Reading – 1 Peter 2:4-5, 9-10
The Adoration of the Magi, Leonard Bramer, 1633/1635
Epiphany is one of my favorite feasts of the liturgical year, dealing as it does so much with light. God shines in our darkness and guides us to Herself, the source of all light, as shown in a special way through Her son, Jesus Christ.
God’s light is resplendent and glorious, yet it shines most brilliantly in the infant wrapped tenderly in the arms of his mother and father, the Son of Man who rejected an earthly kingship and accepted the outcasts of the earth, the Savior who accepted a bleak fate of crucifixion to show the overwhelming love of God, the Christ who suffused the oblivion of death with divine glory and promised us a bright existence after this life – if we but believe the promise.
God’s light, most especially through Jesus, transforms creation and floods our eyes. If we accept it, it will not blind us; rather, it will give us clear vision and help us to recognize the love underlying the universe, even during the darkest night when God seems distant or entirely absent.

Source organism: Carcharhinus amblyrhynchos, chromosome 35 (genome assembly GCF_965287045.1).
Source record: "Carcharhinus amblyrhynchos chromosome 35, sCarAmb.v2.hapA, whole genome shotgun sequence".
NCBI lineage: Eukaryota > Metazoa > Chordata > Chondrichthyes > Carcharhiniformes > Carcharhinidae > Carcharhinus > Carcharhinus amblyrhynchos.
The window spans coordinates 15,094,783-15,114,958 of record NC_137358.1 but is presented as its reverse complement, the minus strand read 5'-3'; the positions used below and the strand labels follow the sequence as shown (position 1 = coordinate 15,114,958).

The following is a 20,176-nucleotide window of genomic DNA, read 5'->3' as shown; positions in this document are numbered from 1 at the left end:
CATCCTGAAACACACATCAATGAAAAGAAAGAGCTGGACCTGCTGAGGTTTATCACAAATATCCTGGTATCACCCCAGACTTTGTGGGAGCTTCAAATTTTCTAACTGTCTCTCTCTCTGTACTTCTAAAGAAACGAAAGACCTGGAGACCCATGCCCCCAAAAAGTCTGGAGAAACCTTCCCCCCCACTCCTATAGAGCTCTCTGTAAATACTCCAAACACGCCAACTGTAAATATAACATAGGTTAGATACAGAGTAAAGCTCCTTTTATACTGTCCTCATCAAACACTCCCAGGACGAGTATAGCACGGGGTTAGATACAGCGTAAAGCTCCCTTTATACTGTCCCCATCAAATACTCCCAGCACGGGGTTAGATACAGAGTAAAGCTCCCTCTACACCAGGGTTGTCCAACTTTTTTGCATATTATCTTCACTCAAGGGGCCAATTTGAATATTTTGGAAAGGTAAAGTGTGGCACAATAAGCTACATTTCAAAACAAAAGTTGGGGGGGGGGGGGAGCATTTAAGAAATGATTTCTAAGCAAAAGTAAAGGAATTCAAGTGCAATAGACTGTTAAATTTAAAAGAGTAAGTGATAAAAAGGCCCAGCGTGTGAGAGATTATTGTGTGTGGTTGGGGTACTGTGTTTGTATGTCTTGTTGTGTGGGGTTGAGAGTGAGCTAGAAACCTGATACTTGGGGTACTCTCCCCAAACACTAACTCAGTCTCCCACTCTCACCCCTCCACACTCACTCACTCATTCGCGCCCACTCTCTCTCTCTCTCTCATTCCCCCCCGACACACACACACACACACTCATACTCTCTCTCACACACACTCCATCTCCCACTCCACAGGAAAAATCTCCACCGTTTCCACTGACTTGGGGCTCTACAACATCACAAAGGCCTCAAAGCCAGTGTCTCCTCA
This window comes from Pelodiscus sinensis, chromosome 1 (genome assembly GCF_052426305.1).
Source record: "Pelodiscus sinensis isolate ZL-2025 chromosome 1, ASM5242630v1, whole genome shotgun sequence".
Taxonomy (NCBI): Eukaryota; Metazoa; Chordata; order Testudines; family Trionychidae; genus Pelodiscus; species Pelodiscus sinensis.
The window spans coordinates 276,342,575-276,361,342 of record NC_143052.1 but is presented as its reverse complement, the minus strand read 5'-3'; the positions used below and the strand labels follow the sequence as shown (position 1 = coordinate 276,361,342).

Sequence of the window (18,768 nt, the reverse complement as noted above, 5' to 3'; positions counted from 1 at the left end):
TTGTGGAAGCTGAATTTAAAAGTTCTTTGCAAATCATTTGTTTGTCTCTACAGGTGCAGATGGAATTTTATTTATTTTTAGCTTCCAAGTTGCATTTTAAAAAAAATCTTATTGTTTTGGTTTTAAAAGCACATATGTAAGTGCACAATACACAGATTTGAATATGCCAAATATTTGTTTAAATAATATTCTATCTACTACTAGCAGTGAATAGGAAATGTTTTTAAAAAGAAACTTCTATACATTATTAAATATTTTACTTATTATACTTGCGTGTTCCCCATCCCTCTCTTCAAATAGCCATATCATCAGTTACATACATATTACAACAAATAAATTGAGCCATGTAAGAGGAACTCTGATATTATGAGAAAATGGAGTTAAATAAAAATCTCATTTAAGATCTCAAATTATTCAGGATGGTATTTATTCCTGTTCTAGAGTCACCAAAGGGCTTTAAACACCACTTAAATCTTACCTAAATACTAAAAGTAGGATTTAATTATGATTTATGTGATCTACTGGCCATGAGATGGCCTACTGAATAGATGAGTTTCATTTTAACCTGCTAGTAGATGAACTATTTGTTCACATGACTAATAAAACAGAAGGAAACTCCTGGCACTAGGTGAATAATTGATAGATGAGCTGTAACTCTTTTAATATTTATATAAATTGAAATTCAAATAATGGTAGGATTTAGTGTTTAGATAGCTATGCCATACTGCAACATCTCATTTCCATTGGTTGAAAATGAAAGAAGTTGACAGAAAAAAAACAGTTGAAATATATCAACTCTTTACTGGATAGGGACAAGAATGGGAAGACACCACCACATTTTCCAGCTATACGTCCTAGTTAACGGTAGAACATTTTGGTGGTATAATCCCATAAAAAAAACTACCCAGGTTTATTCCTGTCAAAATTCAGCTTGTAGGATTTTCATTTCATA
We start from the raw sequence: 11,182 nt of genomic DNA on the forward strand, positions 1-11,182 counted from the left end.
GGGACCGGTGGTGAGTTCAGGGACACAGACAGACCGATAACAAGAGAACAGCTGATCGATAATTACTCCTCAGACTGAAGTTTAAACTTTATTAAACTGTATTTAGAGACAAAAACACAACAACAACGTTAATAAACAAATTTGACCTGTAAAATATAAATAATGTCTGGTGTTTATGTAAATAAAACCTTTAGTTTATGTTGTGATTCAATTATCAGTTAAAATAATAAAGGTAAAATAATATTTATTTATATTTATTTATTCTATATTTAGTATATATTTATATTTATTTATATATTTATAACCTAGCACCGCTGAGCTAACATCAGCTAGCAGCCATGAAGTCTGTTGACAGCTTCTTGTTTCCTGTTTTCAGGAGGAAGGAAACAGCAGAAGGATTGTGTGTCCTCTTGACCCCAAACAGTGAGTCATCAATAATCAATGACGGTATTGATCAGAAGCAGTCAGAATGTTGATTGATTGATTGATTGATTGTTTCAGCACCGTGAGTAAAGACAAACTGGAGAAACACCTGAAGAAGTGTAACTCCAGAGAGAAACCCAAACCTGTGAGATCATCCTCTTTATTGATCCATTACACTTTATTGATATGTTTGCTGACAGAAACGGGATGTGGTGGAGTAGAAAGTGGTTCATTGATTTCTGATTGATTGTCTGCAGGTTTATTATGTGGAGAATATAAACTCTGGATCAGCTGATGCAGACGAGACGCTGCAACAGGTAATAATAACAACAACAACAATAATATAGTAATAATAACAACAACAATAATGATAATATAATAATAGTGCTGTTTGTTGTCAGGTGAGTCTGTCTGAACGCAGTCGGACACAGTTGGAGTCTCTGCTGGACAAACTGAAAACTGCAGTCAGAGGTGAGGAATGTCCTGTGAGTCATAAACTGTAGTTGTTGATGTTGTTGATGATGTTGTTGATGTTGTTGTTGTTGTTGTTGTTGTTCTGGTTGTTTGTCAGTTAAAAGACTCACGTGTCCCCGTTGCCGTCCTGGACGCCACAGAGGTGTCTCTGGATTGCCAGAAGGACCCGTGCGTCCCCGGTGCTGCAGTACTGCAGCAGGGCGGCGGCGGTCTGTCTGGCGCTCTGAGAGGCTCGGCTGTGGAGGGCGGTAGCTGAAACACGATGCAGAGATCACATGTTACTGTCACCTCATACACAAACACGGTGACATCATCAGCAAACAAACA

Following the light of Christ and willingly entering into it transfigure us, making us new magi with gifts for the perennial king. We can present God with the simple yet profound wonder of our existences, talents, and personalities – our whole selves -, all given by God; the sweet incense of our participation in God’s life through holy and righteous thoughts and deeds; and the perplexed but not despairing trust in God’s life as we face the end of our earthly existence. In sum, even the smallest of our musings and movements can be offered to and oriented toward God, who will look on them as priceless treasures.
Illumine our hearts and minds, O Lord, that we may journey in your light our whole lives and give what you have given us, our whole selves, back to you. Thank you ~